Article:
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A train carrying crude oil from North Dakota passes through Washington state on its way to a refinery.

Late last week, emergency crews in Culbertson, Montana rushed to raise 22 toppled tanker cars, right a felled power line and contain 35,000 gallons of spilled oil. In an all-too-familiar scene, 106 rail cars loaded with explosive crude oil from the Bakken region of North Dakota were hurtling toward a West Coast refinery when they were thrown from the tracks like a child’s toy train set.

Tom Murphy

Tom Murphy grew up on a cattle ranch east of the Black Hills of South Dakota, seemingly destined to be a cowboy. But the truth is he detests cows. He’s not fond of horses either. They both mean work to him. Instead he left home to study chemistry, but abandoned that pursuit to bum around the country for five years before landing in Livingston, Montana near the north entrance to Yellowstone National Park. A self-taught photographer, he has spent more than 3,000 days hiking, skiing and rafting through the park taking pictures of the grizzlies, wolves and bison that cross his path.

Shiprock is a sacred site in the Navajo Nation located near the Four Corners Power Plant

The Four Corners Power Plant is an energy behemoth that has been operating—and polluting—since 1963. Despite the Interior Department’s announcement that it will approve a 25-year lease extension on the power plant, there is a silver lining to the plant’s hazy plumes that’s not just a mercurial sheen.

A wind turbine at the National Renewable Energy Laboratory (NREL) site in Colorado.

Earlier this month, the U.S. Court of Appeals for the Tenth Circuit (which covers Colorado and five other states) upheld Colorado’s authority to require that electric utilities in the state increase the use of renewable energy. The decision, the first from an appellate court that squarely addresses the constitutionality of this type of state-based renewable energy standard (RES), deals a significant blow to industry-led efforts to roll back these standards.

Activists who oppose Royal Dutch Shell's plans to drill for oil in the Arctic Ocean prepare their kayaks for the "Paddle in Seattle" protest in May 2015, in Seattle. These initial protests have sparked similar #ShellNo kayaktivism around the U.S.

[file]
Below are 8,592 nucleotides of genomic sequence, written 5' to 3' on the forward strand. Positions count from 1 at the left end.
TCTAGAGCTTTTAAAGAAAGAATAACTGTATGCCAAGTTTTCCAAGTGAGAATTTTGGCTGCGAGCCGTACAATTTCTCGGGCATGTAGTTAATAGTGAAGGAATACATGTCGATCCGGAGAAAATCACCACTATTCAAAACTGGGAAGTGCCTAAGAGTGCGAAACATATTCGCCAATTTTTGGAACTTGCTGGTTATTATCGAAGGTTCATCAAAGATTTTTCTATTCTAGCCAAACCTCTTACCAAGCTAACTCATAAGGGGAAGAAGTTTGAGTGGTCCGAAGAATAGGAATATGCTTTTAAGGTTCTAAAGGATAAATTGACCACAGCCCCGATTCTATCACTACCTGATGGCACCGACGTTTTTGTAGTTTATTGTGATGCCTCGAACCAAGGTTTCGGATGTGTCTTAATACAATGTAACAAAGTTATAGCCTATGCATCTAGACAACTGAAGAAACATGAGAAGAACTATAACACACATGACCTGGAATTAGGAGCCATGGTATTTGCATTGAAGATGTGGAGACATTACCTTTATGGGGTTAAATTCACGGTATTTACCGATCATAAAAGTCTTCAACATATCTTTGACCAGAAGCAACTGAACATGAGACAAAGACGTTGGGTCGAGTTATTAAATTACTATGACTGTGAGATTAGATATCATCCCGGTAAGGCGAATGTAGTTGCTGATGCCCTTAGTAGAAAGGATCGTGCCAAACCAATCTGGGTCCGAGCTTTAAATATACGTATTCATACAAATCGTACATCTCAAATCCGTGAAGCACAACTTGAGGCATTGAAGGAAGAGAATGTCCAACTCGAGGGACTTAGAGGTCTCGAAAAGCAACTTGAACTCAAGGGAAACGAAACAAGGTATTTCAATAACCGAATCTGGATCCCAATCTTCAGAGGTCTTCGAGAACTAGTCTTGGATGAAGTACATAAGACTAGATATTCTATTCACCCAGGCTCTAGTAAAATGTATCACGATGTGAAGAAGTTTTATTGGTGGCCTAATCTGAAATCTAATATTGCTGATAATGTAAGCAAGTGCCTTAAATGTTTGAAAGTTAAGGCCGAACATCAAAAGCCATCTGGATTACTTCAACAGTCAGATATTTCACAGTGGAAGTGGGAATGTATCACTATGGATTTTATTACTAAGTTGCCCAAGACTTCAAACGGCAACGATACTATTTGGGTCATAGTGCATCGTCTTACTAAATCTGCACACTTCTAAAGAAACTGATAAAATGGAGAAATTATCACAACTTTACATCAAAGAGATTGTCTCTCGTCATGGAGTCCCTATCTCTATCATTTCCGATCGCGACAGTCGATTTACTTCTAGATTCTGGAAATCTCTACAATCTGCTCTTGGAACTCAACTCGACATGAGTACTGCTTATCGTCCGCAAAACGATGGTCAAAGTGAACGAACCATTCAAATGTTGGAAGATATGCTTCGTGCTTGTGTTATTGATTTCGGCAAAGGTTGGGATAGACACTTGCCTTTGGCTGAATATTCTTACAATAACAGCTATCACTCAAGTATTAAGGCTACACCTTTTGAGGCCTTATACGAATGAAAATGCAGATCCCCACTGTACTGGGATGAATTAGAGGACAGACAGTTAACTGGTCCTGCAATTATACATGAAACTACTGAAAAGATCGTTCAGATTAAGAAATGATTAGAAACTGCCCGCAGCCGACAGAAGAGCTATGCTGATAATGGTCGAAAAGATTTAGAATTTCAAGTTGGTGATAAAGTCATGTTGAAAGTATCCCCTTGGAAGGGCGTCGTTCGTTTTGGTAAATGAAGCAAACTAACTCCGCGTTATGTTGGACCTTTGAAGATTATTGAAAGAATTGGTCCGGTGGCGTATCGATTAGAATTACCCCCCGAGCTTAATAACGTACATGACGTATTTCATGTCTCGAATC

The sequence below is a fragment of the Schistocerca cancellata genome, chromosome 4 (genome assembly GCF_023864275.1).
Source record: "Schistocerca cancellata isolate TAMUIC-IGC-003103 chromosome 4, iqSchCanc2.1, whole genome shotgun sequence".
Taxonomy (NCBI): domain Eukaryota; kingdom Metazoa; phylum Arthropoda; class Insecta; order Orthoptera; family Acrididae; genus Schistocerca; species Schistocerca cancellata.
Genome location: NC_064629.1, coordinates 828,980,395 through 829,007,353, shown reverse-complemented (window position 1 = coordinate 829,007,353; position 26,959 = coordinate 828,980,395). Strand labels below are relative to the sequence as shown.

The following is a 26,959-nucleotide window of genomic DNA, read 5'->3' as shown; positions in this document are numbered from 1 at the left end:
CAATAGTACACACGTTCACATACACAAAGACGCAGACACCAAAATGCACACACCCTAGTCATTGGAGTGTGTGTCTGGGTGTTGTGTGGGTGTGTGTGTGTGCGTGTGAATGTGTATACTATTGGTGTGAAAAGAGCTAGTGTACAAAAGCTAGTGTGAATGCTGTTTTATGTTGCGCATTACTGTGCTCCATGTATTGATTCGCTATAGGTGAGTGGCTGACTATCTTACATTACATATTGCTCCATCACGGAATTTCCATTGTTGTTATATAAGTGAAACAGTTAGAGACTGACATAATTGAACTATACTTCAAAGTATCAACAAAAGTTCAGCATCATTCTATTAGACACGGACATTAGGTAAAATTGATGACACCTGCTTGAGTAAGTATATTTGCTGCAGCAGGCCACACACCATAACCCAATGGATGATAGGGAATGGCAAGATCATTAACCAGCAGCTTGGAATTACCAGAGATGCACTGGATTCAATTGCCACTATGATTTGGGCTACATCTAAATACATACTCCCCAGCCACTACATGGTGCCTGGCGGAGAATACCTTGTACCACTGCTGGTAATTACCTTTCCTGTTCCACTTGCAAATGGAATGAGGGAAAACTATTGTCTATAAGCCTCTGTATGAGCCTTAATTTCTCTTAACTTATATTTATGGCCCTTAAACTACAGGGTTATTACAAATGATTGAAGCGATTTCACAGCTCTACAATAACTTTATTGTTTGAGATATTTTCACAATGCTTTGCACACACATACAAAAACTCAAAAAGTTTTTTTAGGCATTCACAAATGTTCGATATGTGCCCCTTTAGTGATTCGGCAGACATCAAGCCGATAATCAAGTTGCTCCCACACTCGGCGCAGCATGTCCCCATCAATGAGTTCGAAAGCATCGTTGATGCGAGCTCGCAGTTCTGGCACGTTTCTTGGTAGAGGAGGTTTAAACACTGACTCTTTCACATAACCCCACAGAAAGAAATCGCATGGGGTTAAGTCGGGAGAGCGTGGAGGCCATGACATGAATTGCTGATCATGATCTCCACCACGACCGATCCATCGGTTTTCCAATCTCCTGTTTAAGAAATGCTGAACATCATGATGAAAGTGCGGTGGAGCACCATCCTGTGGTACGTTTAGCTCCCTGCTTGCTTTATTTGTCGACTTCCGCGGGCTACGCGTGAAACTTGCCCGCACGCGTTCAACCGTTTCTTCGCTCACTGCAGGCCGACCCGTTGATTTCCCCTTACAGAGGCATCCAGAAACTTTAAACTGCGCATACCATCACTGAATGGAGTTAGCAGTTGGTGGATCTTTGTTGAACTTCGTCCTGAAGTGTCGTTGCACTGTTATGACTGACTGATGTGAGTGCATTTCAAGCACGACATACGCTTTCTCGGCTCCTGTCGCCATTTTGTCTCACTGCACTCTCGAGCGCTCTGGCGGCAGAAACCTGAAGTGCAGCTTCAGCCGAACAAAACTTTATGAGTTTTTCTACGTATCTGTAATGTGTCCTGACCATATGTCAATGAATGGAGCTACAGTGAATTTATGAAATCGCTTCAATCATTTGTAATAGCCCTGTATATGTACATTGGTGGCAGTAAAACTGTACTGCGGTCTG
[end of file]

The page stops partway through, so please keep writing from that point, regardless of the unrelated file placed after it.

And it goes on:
This past weekend, groups all around the country took a stand (and raised a paddle) to protect the Arctic Ocean. July 18 was a national day of action that included rallies, speeches by a U.S. Senator and Congresswoman and groups of kayaktavists who hit the water to say “Shell No” to Arctic drilling. Here are some of our favorite moments captured on social media. (You might recognize a few familiar faces, too!)

A Duke Energy coal fired power plant

On Wednesday, the House of Representatives will vote on HR 1734, Rep. David McKinley’s (R- WV) sixth attempt at a coal ash bill that protects his largest campaign contributors. This year’s bill weakens, delays or removes critical health protections recently established by the EPA to keep communities safe from toxic coal ash. Big utilities and coal companies want the new rule gutted, and McKinley and the House majority are eager to oblige.

A coastal church in Iceland

This is a guest blog by Rev. Dr. Terry Gallagher. He is an ordained minister in the United Church of Christ. Educated originally as an engineer, Terry, following a 30 year career as an industrial manufacturing executive, answered the call to ministry. He attained a Master of Divinity degree from the Ecumenical Theological Seminary in Detroit and a Doctor of Ministry degree from the Chicago Theological Seminary. He served as a local church pastor in Michigan for seven years.

Michigan City Power Generating Station

Imagine running through endless rows of luscious trees that tower over you, while being enveloped by the sweet aroma of freshly ripened apples. Envision yourself walking your dog down a nature trail and being entranced by the transformation of green leaves to bright yellow, orange and red. See yourself walking through a calm, undisturbed forest, while the snowflakes slowly dance down all around you. Then, visualize yourself spending hot summer days running up vast sand dunes and diving head first into the clear, refreshing water of Lake Michigan.

“Protect” spelled out by activists in the Arctic National Wildlife Refuge

One thousand miles, 28 stops, one woman on a bicycle with a portable theater. This Saturday, Miho Aida finishes her cycling tour of the Northeastern United States, where she has been spreading the story of the Gwich’in people through her award-winning film “The Sacred Place Where Life Begins:  Gwich’in Women Speak.”


About the Earthjustice Blog

unEARTHED is a forum for the voices and stories of the people behind Earthjustice's work. The views and opinions expressed in this blog do not necessarily represent the opinion or position of Earthjustice or its board, clients, or funders. Learn more about Earthjustice.